Telecommunications equipment maker Ciena Corp. yesterday reported net income of $15.3 million, or 14 cents per diluted share, for its second quarter, which ended May 2.
That figure was heavily skewed by one-time charges. Excluding the expenses of Ciena's $11.7 million acquisition of Terabit Technology Inc. and its continuing litigation with rival Pirelli SpA, the company's quarterly income was $31 million, or 29 cents per share.
Linthicum-based Ciena had net income of $28.5 million, or 27 cents per diluted share, for the same quarter last year.
Including the acquisition and litigation charges, Ciena's earnings were down 46 percent from last year's second quarter. Without the charges, its earnings would have risen 8.9 percent.
Ciena took in $142.7 million in revenue during the second quarter, a 46 percent increase over the $97.6 million the company posted in second-quarter revenue last year.
The company's earnings were released after the markets closed yesterday. Ciena shares rose 37.5 cents to $52.0625 on the Nasdaq stock market.
The quarter started badly for Ciena, which manufactures devices that expand the capacity of fiber-optic communications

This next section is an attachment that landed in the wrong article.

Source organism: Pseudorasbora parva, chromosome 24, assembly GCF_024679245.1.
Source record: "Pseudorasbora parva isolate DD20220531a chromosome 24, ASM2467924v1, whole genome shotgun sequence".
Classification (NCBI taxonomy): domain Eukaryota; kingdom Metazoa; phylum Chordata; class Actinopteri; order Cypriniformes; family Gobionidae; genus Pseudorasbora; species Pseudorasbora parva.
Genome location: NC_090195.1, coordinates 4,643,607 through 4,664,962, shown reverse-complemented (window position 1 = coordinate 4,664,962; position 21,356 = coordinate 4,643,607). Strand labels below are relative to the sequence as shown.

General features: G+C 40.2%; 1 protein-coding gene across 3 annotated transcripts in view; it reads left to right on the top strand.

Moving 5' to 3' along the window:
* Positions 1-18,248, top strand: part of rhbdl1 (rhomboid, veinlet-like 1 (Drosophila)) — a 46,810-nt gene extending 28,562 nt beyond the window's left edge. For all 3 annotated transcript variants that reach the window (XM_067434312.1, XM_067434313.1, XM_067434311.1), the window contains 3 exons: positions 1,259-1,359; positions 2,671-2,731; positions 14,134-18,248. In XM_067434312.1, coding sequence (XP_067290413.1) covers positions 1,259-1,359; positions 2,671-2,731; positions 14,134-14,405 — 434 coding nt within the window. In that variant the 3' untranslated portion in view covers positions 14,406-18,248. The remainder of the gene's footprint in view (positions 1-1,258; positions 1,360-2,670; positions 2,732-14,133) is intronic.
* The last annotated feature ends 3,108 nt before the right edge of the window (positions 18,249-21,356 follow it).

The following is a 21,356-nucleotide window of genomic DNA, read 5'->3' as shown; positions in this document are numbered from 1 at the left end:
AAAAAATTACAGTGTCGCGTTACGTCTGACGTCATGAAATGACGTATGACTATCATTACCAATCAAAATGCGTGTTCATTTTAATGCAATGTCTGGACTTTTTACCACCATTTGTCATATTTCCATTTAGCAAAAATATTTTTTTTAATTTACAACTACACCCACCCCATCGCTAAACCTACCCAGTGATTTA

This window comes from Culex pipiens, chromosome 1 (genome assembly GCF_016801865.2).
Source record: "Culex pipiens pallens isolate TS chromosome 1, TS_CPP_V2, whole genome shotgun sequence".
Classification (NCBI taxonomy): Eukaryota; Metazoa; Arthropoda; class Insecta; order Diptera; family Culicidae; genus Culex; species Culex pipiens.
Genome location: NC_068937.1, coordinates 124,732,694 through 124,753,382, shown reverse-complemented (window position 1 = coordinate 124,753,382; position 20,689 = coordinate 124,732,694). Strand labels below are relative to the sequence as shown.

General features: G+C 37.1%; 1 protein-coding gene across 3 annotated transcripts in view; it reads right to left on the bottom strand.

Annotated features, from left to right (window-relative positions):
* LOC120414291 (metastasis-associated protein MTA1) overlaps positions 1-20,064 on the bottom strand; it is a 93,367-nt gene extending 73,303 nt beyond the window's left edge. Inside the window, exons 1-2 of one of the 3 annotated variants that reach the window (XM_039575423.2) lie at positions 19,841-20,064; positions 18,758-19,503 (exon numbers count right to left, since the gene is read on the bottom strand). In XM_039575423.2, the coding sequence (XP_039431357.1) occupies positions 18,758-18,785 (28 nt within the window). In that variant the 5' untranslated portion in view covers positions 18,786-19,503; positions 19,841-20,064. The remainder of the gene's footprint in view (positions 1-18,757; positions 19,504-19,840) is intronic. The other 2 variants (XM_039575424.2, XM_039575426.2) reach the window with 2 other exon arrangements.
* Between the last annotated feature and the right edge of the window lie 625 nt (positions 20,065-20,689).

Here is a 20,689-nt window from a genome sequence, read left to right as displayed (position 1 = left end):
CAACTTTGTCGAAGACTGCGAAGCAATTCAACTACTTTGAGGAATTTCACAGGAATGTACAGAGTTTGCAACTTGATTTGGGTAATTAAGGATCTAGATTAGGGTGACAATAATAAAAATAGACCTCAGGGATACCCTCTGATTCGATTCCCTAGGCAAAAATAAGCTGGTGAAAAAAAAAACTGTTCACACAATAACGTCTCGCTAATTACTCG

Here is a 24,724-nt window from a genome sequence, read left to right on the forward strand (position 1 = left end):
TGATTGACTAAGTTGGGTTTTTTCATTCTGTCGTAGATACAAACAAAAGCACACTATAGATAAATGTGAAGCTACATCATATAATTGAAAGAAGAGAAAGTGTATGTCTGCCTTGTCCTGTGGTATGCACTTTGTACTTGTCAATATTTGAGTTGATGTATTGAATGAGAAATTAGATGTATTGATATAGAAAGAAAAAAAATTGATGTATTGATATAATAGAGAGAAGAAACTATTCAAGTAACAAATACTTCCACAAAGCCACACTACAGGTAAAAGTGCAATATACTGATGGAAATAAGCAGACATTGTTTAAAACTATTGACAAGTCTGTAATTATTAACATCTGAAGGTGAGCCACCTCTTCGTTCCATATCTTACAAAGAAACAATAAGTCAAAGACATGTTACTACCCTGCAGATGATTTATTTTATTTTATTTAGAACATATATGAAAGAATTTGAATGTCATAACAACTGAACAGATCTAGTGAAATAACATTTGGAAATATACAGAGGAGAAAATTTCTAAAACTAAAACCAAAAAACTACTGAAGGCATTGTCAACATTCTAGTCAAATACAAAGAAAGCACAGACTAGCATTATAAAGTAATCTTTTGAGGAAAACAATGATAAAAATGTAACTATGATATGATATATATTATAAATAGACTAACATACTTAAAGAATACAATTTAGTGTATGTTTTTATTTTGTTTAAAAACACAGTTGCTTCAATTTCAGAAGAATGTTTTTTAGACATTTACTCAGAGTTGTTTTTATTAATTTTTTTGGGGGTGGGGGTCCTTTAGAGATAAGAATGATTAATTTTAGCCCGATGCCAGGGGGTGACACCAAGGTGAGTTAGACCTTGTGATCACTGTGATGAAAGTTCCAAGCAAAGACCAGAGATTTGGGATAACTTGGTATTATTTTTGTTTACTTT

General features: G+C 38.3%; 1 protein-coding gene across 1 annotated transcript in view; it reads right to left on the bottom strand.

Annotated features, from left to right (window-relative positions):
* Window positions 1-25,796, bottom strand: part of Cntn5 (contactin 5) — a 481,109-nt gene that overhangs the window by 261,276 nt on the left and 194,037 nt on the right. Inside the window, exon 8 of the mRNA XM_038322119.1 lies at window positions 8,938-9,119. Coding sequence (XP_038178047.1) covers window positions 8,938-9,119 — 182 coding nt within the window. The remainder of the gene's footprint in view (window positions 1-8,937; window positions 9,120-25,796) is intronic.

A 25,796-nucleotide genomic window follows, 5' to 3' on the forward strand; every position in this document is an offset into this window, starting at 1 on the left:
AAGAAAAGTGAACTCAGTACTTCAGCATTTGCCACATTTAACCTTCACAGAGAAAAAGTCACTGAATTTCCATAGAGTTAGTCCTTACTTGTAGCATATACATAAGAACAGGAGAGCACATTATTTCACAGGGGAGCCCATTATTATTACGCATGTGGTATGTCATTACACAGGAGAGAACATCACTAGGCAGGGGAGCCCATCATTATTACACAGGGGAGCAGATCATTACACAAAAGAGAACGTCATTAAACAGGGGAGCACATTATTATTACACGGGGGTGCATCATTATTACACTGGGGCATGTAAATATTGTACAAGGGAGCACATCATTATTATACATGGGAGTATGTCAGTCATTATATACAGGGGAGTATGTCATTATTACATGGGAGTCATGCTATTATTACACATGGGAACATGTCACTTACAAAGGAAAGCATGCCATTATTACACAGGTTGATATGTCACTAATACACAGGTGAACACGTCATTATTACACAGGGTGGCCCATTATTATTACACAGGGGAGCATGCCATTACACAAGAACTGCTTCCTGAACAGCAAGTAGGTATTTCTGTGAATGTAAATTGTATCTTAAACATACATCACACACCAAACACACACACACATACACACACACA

channels. In February, the company's stock plunged when it announced that WorldCom Inc., a telephone and Internet firm that had accounted for about 45 percent of Ciena's revenue, was delaying orders.
During the rest of the quarter, however, Ciena was able to string together a series of new contracts and operating agreements that helped boost its bottom line. Ciena's latest earnings figures -- excluding special charges -- met or slightly exceeded analysts' expectations.
On March 16, the company announced a three-year agreement to provide equipment to Sprint Corp., a deal worth more than $100 million to Ciena in the first year alone. Another accord that figured into last quarter's earnings sheet was a $13 million supply deal with Digital Teleport Inc.
The extraordinary charges for the second quarter included $10 million in accrued expenses relating to Ciena's continuing patent infringement litigation against Pirelli. Ciena said yesterday that it has entered settlement talks with Pirelli and that the accrued expense reflects the expected costs if the matter proceeds to trial.
The remaining one-time costs on the second-quarter earnings report include outlays for research and development that were written off as a result of the Terabit acquisition, which was announced April 22.
Pub Date: 5/22/98